They're all related, they're all under 35 and they are willing to help at every Māori event in the region.
Laurel Stowel meets Whakawhanake Ltd.
Together, Hawea Meihana, Kiri Wilson, Daniel Solomon, Rongomaitawhiri Ah Ching and Tamahaia Skinner are known as Whakawhanake Ltd.
They are the group that has organised every Waitangi commemoration in Whanganui for the past five years.
Whakawhanake Ltd was asked to do so by Whanganui kaumātua John Maihi, who wanted something in town to acknowledge the day.
The group of five are keen to make a difference. They were fortunate enough to be supported by their iwi to attend a national Iwi Chairs' Forum a few years back.
Waitangi Day is the only occasion they are fully in charge of, but they help with "pretty much every iwi kaupapa".
They're expecting to help organise the annual Pākaitore Day commemoration.
Pākaitore Day, February 28, falls on a Friday this year. The celebration is likely to span a weekend, with main organisers Jay Rerekura, Mariana Waitai and Ken Mair.
The five will also be among the young leaders at a planned rangatahi (youth) summit next month.
They said none of the local iwi (tribes) have huge numbers and all are related, so it makes sense that they support each other.
The five each have stronger ties to certain groups - for Skinner that is Ngā Paerangi, for Ah Ching Ngā Paerangi and Samoa, for Solomon it's Ngā Rauru Kiitahi, for Wilson it's Ngāti Rangiwhakaturia and for Meihana it's Ngā Wairiki/Ngāti Apa and Rātana.
All of them have full-time jobs.
Ah Ching and Skinner work at Te Kura o Kokohuia, Ah Ching in administration and Skinner as a teacher.
Meihana and Wilson are both iwi development contractors, working for a range of organisations.
Solomon, the oldest of the five, interacts with the public for the Ministry of Social Development.
Whatever the five do for their iwi, they know their elders have got their backs.
"We're not scared to do things, because we know people are backing us. If anything goes wrong people will be there to support us."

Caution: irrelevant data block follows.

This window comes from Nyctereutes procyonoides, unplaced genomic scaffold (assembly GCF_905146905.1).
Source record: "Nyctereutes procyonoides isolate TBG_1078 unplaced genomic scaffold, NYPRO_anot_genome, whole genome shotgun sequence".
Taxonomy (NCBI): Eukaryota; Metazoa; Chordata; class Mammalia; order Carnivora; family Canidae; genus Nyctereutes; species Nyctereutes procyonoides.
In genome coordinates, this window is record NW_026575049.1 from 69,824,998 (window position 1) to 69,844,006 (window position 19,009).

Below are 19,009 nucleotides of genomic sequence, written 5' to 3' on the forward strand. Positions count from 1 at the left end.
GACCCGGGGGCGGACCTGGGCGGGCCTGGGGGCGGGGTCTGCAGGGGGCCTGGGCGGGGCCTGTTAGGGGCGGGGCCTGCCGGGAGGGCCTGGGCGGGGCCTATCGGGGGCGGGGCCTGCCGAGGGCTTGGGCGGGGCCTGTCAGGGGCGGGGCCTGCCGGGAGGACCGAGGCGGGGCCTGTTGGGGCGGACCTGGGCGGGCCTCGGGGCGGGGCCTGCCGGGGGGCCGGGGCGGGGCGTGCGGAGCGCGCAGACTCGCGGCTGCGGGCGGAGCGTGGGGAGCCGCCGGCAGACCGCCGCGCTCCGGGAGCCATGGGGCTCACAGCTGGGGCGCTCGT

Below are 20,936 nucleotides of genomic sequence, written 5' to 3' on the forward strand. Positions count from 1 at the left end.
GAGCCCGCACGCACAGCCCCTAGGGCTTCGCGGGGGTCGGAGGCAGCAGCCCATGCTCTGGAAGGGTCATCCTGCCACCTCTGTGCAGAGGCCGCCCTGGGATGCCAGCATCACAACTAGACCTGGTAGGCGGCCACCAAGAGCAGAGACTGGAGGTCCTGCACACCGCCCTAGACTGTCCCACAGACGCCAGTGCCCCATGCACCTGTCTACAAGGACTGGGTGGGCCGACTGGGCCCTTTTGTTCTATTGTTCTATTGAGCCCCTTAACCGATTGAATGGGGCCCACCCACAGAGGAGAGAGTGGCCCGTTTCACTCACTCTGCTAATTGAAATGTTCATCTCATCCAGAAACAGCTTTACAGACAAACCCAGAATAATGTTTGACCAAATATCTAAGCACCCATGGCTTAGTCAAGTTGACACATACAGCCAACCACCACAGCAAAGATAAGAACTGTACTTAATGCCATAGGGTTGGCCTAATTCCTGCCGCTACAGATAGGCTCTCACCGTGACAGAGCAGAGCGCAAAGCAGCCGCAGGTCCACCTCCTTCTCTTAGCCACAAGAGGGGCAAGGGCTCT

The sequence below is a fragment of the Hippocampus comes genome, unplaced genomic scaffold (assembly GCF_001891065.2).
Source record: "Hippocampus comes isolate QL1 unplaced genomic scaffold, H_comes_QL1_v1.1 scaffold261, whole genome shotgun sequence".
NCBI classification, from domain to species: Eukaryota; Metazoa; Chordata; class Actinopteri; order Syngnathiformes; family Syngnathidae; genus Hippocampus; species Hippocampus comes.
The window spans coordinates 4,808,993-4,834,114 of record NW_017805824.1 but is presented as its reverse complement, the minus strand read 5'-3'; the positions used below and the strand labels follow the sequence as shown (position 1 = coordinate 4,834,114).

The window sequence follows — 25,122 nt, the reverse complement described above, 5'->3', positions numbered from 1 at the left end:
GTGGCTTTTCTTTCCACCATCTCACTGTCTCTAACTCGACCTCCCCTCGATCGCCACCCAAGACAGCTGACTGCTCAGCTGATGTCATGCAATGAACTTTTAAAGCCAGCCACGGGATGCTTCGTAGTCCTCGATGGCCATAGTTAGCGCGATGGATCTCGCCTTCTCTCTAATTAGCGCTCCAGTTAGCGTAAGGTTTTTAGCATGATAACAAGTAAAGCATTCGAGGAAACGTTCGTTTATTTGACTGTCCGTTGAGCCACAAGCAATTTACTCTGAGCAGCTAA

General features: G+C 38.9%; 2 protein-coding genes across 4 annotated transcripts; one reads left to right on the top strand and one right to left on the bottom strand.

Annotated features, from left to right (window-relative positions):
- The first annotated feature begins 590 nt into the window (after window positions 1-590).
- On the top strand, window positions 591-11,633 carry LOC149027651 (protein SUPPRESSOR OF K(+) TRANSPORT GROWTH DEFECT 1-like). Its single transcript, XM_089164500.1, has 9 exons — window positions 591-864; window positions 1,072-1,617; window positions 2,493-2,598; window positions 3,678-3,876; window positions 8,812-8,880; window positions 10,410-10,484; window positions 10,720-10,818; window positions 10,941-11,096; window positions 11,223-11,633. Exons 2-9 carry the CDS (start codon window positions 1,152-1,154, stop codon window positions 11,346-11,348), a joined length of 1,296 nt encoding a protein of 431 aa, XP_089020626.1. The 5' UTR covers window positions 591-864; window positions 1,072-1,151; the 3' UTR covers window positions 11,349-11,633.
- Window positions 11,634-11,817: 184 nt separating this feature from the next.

They were stoked with the way Waitangi Day unfolded this year. First they were pleased a diverse range of people arrived for 7am karakia. Then everyone was brought to sit in an "empowerment circle" at Pākaitore/Moutoa Gardens and all joined in a Māori movement session.
There was also a more diverse crowd than usual for Picnic at the Pā across the middle of the day.
Plans for future Waitangi Days include showing big photographs of the tupuna (ancestors) who signed the Treaty of Waitangi in May 1840 in places around Whanganui. Meihana would also like a barge on the river, to use as a stage.
Innovations this year included historic tours of the gardens led by Jay Rerekura, and a waka paddle on the river for people over 65.
The five would also like to start some gentle discussion about the Treaty of Waitangi and what it means today.
"We have had five years of getting people together. The diversity has changed and we are starting to add little bits of learning. If you bring them in straight away you are going to scare people off," Skinner said.
In their first two years of organising Waitangi Day the group had no budget at all.
"We just had whatever we put together."
This year it had $10,000 from Whanganui District Council.
But Wilson said that doesn't go far. It costs nearly $1000 to close part of Somme Pde for a day. Then there is insurance and advertising, a stage, a sound system.
Performers on the day got a koha (donation) - but not a stingy koha, Skinner said, a good one. The organisers only got satisfaction.
"We don't pay ourselves. All the money we used on the event."
Wilson imagines Whakawhanake will continue to get the Waitangi Day organising job, with some kind of budget, for the next few years - because it's in the council's Long Term Plan.